And a controversy really sells. For example, would you rather pick up a newspaper with the headline “Another Study Confirms What Everyone Already Knew”, or “Scientists Locked in Epic Battle over Question of Global Warming”? We are naturally drawn to controversy. It’s so much more interesting to readers.
Possibly that was the inspiration for a remarkable article entitled What happened to global warming? by Paul Hudson on the BBC just over a week ago (it was remarkable because it was published by the BBC, and apparently penned by a “Climate correspondent”).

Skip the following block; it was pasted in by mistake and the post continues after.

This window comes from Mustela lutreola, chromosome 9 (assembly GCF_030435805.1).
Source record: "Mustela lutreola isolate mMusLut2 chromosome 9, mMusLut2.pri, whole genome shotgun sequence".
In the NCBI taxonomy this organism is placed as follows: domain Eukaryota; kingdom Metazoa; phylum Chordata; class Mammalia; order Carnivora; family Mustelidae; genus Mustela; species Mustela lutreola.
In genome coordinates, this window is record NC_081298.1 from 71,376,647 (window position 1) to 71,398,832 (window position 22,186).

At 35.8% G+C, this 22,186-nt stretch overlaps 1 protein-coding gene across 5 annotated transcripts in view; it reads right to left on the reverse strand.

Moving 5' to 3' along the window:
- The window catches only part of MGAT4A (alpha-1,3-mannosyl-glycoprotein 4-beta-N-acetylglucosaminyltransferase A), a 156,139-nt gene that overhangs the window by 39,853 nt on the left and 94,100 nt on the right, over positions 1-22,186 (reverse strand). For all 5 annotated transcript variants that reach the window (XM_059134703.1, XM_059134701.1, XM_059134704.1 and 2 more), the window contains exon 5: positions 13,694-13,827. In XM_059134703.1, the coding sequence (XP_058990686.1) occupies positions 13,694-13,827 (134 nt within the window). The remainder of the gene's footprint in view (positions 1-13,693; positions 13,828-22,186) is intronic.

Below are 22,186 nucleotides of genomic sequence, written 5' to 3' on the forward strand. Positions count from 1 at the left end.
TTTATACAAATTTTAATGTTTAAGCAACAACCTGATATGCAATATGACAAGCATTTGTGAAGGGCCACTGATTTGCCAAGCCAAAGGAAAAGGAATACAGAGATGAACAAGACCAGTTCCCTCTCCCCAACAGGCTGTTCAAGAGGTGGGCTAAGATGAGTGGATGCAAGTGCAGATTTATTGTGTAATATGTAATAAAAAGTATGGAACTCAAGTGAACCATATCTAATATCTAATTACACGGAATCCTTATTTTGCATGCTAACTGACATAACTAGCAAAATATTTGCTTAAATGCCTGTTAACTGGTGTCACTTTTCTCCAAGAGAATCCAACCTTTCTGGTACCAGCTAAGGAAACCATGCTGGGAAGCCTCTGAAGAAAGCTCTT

Needless to say, it was picked up all over the world – in fact it was the most popular article on the BBC’s Science & Environment website for three days running, which takes some doing. It could probably have done so for longer, but the BBC chopped the link to it after three days (which is also unusual in itself – popular articles tend to sit around for a while longer than this).
Quite how the article ended up where it did is in itself a bit of a mystery, as Leo Hickman explains in the Guardian.
However, all of the above is a bit of a preamble – what I’m really interested in is Hudson’s choice of “solar scientist” Piers Corbyn as one of his named “sceptics” (the other was Don Easterbrook – what is it with geologists?).